[Tutor] Tk -- which label clicked

jfouhy@paradise.net.nz jfouhy at paradise.net.nz
Fri Jul 15 13:29:22 CEST 2005

Quoting Michael Lange <klappnase at freenet.de>:

> I don't think it will work this way, because you don't catch the event
> bind() passes to the callback
> (you also use a variable "e" in makeCallback() that isn't defined
> anywhere).

That's what the variable 'e' is doing!

Here is some code I just wrote and tested:

>>> def clicked(w):
...  print 'Widget %s clicked! Text: %s' % (str(w), w.cget('text'))
>>> def makeCallback(w):
...  def callback(e):
...   clicked(w)
...  return callback
>>> from Tkinter import *
>>> tk = Tk()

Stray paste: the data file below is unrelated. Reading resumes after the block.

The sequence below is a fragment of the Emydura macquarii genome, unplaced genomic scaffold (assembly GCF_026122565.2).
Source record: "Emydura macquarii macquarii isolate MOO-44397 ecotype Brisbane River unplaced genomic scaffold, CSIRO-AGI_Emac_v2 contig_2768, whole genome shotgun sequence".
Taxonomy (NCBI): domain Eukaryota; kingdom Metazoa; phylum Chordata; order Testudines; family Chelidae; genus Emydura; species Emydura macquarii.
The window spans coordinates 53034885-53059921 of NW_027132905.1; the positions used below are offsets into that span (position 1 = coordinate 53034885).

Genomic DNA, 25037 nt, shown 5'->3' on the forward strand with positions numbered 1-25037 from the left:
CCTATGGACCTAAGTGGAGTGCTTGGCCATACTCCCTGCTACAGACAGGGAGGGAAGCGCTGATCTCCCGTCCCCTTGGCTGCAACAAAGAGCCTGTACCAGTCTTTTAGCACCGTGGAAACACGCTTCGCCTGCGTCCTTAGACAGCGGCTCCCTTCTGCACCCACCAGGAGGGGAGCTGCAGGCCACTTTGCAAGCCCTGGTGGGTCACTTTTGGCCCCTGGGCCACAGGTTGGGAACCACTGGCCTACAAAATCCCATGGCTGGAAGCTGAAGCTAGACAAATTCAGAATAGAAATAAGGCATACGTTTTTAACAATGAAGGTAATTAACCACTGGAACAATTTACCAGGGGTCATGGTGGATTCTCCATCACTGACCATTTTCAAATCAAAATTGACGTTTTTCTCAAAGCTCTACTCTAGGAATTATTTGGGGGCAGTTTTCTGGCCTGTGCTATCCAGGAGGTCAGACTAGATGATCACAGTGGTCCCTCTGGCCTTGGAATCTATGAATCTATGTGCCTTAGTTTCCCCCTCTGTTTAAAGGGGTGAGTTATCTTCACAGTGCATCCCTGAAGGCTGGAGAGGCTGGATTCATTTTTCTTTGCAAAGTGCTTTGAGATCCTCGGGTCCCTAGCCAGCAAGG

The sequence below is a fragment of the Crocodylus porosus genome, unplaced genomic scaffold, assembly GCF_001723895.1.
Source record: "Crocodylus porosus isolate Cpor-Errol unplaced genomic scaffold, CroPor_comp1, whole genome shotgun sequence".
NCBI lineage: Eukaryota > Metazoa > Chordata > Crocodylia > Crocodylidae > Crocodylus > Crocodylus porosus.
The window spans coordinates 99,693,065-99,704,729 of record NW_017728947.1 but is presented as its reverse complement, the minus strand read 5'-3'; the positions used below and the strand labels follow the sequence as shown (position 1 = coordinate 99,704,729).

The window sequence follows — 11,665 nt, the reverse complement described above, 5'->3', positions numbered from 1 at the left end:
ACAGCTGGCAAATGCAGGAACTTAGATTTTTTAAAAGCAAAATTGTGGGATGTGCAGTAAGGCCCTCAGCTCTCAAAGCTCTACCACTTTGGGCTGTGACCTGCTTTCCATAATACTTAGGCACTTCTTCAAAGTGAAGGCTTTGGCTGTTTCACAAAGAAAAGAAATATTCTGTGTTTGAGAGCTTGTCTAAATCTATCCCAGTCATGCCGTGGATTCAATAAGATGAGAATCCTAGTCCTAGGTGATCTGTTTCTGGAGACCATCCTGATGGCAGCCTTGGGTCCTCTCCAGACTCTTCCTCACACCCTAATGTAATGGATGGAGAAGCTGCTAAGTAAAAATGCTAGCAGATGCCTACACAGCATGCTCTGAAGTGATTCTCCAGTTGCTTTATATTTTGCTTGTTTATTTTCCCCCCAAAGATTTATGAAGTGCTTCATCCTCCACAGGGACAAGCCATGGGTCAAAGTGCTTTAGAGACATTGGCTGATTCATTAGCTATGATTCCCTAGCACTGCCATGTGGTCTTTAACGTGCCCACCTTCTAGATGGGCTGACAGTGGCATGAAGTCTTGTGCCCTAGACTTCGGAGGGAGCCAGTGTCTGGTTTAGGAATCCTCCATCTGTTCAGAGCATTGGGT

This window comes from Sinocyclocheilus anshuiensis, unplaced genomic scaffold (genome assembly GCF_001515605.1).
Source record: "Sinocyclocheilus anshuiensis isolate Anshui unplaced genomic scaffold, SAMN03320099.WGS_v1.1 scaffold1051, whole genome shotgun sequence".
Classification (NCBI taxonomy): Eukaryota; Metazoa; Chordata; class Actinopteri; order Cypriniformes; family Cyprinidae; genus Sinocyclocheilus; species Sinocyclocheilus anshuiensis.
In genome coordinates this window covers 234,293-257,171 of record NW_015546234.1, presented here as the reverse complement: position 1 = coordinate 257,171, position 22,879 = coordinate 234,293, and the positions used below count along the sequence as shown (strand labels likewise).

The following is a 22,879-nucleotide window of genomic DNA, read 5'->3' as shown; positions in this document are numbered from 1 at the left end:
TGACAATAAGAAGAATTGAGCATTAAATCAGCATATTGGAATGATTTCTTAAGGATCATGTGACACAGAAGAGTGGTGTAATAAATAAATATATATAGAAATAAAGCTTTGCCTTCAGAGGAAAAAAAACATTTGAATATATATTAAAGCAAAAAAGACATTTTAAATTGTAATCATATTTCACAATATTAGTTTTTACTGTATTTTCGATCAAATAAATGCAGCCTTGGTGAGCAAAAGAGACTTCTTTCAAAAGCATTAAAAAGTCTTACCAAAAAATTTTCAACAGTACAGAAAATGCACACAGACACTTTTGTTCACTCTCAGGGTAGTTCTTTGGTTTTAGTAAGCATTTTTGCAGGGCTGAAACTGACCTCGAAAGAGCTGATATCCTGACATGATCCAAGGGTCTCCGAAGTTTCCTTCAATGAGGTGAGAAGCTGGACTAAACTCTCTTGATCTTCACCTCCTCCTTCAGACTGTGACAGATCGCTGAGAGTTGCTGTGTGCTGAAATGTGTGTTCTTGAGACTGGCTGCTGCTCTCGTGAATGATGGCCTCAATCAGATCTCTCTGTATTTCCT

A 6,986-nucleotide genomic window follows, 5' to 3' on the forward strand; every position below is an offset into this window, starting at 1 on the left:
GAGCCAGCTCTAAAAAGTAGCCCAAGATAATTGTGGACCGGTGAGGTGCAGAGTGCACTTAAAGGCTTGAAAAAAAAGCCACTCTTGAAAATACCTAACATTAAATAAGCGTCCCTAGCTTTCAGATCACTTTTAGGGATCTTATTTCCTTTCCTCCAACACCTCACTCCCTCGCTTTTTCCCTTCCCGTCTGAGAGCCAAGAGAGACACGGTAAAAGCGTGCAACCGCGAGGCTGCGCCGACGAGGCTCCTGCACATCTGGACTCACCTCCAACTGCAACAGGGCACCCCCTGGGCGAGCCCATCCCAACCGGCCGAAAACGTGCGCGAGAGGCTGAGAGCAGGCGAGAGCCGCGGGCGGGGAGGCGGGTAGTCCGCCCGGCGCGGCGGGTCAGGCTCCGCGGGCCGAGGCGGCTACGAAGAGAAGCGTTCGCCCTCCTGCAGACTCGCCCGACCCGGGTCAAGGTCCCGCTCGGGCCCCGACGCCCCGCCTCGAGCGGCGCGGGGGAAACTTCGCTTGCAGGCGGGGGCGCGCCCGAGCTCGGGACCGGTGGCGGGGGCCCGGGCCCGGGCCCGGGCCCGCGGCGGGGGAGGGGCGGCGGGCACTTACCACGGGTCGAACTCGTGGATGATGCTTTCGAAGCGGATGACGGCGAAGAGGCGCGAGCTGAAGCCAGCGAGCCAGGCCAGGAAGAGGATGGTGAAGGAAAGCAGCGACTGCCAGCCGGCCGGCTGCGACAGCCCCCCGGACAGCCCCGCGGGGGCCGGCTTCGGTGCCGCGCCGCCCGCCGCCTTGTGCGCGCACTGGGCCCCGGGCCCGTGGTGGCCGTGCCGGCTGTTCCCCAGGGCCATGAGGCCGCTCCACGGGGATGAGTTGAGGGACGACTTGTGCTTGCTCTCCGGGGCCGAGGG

>>> for text in ['foo', 'bar', 'baz']:
...  lb = Label(tk, text=text)
...  lb.pack()
...  lb.bind('<Button-1>', makeCallback(lb))
>>> # Now to click on the labels.
Widget .11444992 clicked! Text: foo
Widget .12097096 clicked! Text: bar
Widget .12097336 clicked! Text: baz
Widget .12097096 clicked! Text: bar
Widget .11444992 clicked! Text: foo


Lambdas are (probably) going away in Py3000, so I am trying to get away from
using them (it's hard, though :-) ).  Anyway, makeCallback() defines a function
which takes one argument (that's the event), and then calls clicked() on the
widget argument to makeCallback().  That function is returned and bound to

Here's a simpler example of the same thing:

>>> def add(x):
...  def addx(y):
...   return x + y
...  return addx
>>> f = add(5)
>>> f(3), f(5), f(9)
(8, 10, 14)

(of course, I could have done the same thing by writing: f = (5).__add__ ...)


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